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    Jay-Z is 1%, Not HipHop


    by Damon Sajnani

    Jay-Z has earned mountains of money from HipHop, but “his politics are diametrically opposed to the interest of Black liberation at home and abroad.” The music mogul identifies with an oligarchy whose interests are antithetical to Black liberation. “If the balance of one’s material promotes the interest of the oppressor, that rapper is not HipHop.

    “Hip-Hop Toure’, Hoe, Hay, Hoe...”


    by BAR editor and columnist Jared A. Ball

    A recent Washington Post article by author and MSNBC personality Toure equates hip hop’s “failure” to combat the drug scourge with the damage inflicted by successive government “drug wars” in/against Black America. Toure creates a dangerous and distorted kind of moral equivalence, since his “premise is that hip-hop is equal somehow in power to monopoly capital and state power.” In reality, hip hop is a victim of the same forces that oppress Black people as a whole.

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    Decolonizing Our Occupations


    A Black Agenda Radio commentary by editor and columnist Jared Ball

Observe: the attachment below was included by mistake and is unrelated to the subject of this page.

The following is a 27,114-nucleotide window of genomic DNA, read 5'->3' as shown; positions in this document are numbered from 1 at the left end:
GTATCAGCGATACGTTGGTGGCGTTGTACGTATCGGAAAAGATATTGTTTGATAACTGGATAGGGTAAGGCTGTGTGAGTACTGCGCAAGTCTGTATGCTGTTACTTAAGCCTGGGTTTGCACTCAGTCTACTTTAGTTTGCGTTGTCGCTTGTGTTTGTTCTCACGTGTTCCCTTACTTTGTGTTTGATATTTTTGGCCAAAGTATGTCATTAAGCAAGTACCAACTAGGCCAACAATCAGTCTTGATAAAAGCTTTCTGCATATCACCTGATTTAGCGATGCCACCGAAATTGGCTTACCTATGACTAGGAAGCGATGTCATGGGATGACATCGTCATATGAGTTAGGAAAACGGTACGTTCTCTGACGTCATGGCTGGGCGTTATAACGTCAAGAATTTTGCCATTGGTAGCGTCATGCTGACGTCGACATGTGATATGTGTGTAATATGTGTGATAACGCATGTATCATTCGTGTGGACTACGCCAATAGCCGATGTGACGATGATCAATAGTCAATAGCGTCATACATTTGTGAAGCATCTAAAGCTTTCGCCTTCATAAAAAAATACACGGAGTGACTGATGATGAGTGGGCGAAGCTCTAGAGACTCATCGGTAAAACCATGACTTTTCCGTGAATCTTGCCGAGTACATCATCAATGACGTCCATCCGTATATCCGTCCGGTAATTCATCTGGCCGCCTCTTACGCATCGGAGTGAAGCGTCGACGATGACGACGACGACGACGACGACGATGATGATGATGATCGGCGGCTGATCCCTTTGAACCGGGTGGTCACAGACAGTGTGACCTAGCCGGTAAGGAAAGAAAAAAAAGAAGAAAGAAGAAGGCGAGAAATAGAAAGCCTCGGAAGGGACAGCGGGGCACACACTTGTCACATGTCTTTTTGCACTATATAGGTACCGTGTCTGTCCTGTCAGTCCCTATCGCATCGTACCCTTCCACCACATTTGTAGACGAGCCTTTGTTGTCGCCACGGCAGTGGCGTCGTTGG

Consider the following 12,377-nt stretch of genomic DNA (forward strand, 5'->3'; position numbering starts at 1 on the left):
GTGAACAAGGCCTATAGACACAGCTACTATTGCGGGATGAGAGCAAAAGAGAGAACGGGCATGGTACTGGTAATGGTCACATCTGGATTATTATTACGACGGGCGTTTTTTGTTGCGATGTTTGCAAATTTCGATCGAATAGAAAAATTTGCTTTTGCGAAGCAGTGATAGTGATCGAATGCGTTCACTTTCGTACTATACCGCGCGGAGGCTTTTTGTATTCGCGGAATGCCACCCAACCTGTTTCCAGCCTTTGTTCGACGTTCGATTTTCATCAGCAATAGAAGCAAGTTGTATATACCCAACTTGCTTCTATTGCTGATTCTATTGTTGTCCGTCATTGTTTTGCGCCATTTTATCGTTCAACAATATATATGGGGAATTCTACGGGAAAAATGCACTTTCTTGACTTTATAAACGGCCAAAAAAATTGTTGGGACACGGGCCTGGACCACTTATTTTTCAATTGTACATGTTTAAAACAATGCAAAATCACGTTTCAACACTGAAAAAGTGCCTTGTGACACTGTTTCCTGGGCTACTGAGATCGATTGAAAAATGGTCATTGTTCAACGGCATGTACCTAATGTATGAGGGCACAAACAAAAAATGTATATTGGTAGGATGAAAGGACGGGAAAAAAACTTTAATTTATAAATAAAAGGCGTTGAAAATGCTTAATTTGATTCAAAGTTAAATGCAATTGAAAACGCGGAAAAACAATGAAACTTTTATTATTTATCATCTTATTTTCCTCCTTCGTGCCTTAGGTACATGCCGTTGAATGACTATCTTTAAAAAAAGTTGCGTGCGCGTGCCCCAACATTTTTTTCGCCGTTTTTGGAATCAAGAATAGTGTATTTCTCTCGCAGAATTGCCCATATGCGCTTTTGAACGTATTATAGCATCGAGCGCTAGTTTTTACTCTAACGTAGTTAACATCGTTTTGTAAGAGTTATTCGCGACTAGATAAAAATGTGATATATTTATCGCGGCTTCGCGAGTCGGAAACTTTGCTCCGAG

White privilege, the legacy of 500 years of European military and economic suppression of the rest of the planet, is manifest even in movements that purport to be transformational, like Occupy Wall Street. Beneath the politics of economic reordering lie notions that the “new” and overwhelmingly white movement somehow supersedes the centuries-old aspirations of Europe’s primary victims.

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    The Music Industry Reloads: It’s Not Dead Because We Didn’t Kill It!


    A Black Agenda Radio commentary by BAR editor and columnist Jared A. Ball

    Monopolies get over like fat rats no matter what the overall state of the economy – because they control the entire process. Competition is a farce, and the music industry is no different. “This is the kind of rivalry the powerful like. Coke and Pepsi, Democrats and Republicans, it assures success in the illusion of choice.”

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    Hip-Hop v. The U.S.? Brand Wars!

    A Black Agenda Radio commentary by BAR editor and columnist Jared A. Ball